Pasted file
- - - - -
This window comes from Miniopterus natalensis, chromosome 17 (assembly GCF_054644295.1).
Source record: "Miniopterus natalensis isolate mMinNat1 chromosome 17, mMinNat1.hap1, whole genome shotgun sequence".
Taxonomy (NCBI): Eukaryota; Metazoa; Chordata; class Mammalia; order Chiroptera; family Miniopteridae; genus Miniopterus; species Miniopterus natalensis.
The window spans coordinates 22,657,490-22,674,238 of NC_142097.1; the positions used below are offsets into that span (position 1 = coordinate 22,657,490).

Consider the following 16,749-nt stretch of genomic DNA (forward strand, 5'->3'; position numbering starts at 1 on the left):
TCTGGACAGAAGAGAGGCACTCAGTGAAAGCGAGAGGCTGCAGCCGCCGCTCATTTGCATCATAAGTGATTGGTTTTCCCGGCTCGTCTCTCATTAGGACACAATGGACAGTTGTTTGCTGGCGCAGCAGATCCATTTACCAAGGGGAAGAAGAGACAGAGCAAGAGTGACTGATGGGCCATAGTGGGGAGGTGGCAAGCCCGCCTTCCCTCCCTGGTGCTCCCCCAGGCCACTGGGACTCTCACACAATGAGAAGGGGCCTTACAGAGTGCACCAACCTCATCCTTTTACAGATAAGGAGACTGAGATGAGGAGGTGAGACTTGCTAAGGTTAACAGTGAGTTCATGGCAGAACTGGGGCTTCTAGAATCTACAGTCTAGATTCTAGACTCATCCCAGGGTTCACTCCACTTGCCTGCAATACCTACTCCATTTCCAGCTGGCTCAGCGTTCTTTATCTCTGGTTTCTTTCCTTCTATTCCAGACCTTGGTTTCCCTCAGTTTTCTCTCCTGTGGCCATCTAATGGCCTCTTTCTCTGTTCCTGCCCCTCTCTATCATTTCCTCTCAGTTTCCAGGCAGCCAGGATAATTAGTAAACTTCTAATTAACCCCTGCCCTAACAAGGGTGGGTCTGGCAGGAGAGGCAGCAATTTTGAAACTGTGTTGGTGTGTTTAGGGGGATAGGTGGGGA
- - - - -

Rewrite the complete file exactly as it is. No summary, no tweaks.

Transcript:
This window comes from Miniopterus natalensis, chromosome 17 (assembly GCF_054644295.1).
Source record: "Miniopterus natalensis isolate mMinNat1 chromosome 17, mMinNat1.hap1, whole genome shotgun sequence".
Taxonomy (NCBI): Eukaryota; Metazoa; Chordata; class Mammalia; order Chiroptera; family Miniopteridae; genus Miniopterus; species Miniopterus natalensis.
The window spans coordinates 22,657,490-22,674,238 of NC_142097.1; the positions used below are offsets into that span (position 1 = coordinate 22,657,490).

Consider the following 16,749-nt stretch of genomic DNA (forward strand, 5'->3'; position numbering starts at 1 on the left):
TCTGGACAGAAGAGAGGCACTCAGTGAAAGCGAGAGGCTGCAGCCGCCGCTCATTTGCATCATAAGTGATTGGTTTTCCCGGCTCGTCTCTCATTAGGACACAATGGACAGTTGTTTGCTGGCGCAGCAGATCCATTTACCAAGGGGAAGAAGAGACAGAGCAAGAGTGACTGATGGGCCATAGTGGGGAGGTGGCAAGCCCGCCTTCCCTCCCTGGTGCTCCCCCAGGCCACTGGGACTCTCACACAATGAGAAGGGGCCTTACAGAGTGCACCAACCTCATCCTTTTACAGATAAGGAGACTGAGATGAGGAGGTGAGACTTGCTAAGGTTAACAGTGAGTTCATGGCAGAACTGGGGCTTCTAGAATCTACAGTCTAGATTCTAGACTCATCCCAGGGTTCACTCCACTTGCCTGCAATACCTACTCCATTTCCAGCTGGCTCAGCGTTCTTTATCTCTGGTTTCTTTCCTTCTATTCCAGACCTTGGTTTCCCTCAGTTTTCTCTCCTGTGGCCATCTAATGGCCTCTTTCTCTGTTCCTGCCCCTCTCTATCATTTCCTCTCAGTTTCCAGGCAGCCAGGATAATTAGTAAACTTCTAATTAACCCCTGCCCTAACAAGGGTGGGTCTGGCAGGAGAGGCAGCAATTTTGAAACTGTGTTGGTGTGTTTAGGGGGATAGGTGGGGA